Hillel Halkin’s books include Yehuda Halevi, Across the Sabbath River, Melisande: What are Dreams? (a novel), Jabotinsky: A Life (2014), and, most recently, After One-Hundred-and-Twenty (Princeton).
Despite the failure of his cultural Zionism, the two main pillars of his thought remain central to Jewish life—and to arguments about Jewish life—today.
The unresolved rivalry between the great Zionist thinker and the great Zionist strategist still shapes the contending outlooks of many 21st-century Jews.
None of the great Jewish arguments that raged in the 19th century—tradition versus modernity, secularism versus religion, nationalism versus universalism—is over with.
Elsewhere than Zion, said the greatest Hebrew poet of the 19th century—until he changed his mind, paving the way for others.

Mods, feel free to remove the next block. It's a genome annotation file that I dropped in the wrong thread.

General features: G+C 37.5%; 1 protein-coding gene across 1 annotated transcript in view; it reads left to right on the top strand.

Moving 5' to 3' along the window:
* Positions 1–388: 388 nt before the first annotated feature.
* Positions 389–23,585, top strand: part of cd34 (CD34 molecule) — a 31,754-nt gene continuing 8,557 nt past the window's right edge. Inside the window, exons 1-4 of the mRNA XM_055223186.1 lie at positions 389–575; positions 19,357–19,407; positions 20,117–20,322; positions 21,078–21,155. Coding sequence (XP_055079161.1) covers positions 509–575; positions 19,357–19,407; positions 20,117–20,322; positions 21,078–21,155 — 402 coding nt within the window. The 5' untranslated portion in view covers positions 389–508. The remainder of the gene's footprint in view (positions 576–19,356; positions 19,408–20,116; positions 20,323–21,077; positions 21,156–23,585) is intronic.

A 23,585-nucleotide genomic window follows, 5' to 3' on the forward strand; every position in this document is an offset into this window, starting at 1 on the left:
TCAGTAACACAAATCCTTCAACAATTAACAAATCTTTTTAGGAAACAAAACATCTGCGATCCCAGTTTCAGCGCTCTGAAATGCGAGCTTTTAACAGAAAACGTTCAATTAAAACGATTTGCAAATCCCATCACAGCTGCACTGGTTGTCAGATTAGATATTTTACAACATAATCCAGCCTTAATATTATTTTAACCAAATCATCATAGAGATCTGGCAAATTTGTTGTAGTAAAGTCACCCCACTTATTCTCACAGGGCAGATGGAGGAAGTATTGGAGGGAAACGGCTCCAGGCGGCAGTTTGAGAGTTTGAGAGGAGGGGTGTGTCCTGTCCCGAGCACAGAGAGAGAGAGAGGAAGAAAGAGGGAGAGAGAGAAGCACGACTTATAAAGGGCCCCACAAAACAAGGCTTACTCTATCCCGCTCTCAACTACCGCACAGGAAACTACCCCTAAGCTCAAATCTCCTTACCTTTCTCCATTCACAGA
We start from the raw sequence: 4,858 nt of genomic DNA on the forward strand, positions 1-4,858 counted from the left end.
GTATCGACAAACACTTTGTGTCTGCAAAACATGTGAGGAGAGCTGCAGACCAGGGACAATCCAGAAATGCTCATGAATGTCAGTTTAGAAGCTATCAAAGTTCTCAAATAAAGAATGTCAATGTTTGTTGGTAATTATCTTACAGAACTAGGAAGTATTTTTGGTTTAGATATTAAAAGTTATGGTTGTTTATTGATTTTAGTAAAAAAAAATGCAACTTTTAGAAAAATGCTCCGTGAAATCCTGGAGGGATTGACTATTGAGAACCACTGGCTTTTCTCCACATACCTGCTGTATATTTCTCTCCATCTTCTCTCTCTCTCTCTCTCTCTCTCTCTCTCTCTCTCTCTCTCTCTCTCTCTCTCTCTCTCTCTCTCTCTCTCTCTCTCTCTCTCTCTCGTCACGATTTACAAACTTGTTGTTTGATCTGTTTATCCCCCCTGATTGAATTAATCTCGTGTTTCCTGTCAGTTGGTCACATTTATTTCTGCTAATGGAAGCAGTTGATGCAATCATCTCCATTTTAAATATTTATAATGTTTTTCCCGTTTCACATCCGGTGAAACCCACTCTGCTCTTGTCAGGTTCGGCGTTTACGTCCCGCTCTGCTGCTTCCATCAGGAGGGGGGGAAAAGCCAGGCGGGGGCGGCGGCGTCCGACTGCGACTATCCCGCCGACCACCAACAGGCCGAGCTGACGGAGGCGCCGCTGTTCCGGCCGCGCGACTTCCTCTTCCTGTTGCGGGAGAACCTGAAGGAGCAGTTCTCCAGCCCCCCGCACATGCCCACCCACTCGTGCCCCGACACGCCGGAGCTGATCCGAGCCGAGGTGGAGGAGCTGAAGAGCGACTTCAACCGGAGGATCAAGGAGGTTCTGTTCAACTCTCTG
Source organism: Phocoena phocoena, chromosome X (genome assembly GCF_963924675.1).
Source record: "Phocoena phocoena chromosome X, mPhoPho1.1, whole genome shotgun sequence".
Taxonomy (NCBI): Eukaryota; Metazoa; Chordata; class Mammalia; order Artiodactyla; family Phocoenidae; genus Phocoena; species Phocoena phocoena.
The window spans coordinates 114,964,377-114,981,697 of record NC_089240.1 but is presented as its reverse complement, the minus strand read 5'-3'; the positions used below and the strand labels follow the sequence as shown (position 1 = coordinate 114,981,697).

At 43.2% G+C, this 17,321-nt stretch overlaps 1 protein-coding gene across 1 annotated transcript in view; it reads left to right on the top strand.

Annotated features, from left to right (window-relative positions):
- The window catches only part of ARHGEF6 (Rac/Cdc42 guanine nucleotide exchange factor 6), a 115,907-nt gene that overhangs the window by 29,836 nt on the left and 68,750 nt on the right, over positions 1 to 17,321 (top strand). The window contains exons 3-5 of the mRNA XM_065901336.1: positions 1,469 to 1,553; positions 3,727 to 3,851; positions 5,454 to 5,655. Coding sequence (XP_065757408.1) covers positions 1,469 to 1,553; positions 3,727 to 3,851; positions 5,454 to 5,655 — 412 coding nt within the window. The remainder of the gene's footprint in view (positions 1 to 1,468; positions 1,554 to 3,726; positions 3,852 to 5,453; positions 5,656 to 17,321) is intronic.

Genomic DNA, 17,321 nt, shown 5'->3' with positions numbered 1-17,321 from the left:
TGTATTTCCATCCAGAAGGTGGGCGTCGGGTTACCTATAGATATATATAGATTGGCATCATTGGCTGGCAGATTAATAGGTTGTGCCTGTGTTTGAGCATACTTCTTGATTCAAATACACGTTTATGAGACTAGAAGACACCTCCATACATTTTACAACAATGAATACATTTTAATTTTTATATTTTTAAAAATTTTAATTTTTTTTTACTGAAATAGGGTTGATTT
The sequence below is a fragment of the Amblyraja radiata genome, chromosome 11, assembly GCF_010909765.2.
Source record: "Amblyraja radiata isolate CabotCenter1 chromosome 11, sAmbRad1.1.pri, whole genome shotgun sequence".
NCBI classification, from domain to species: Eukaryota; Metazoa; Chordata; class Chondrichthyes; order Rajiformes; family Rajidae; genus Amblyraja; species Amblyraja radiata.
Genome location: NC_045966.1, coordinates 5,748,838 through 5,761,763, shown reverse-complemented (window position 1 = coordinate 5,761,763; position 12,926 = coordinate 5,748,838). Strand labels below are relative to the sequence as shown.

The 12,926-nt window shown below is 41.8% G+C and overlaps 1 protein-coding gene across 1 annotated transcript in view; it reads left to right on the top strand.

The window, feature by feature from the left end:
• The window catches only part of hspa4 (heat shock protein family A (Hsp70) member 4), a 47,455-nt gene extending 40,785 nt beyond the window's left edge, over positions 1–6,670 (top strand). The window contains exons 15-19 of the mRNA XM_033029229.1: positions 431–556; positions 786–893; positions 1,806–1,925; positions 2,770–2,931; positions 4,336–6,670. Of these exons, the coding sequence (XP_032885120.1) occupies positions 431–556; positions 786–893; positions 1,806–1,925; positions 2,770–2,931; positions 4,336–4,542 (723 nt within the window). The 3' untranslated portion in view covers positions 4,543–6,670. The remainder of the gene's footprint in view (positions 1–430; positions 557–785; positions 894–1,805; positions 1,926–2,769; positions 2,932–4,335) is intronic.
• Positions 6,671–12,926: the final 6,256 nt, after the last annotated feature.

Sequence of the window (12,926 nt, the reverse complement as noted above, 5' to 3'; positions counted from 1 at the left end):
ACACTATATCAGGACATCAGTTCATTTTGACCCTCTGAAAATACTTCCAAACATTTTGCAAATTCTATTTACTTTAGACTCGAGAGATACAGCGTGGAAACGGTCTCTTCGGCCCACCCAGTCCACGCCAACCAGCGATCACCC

The death of his brother in 1041 moved Shmuel Hanagid, one of Jewish history’s most extraordinary figures, to write nineteen piercing poems charting the rise and fall of his grief.
Did Jews recognizably still exist as a people in the late 19th century? Many questioned it. In his packed and vibrant fiction, the great Peretz Smolenskin proved them wrong.
The second Hebrew novelist was the first to imagine the pageantry and passion of life in ancient Israel—and thereby excited the dreams of emergent Zionists.
In 1819, Joseph Perl published Hebrew literature’s first novel. A riotous satire of the ḥasidic movement, it remains largely and unjustly forgotten.
The two-state solution won’t work, the one-state solution won’t work. Where does that leave us?
Zionism is at once the greatest repudiation of the Jewish past and the greatest affirmation of it.
The Jewish people would suffer no great loss if all the Jews of Europe were to pack and leave tomorrow.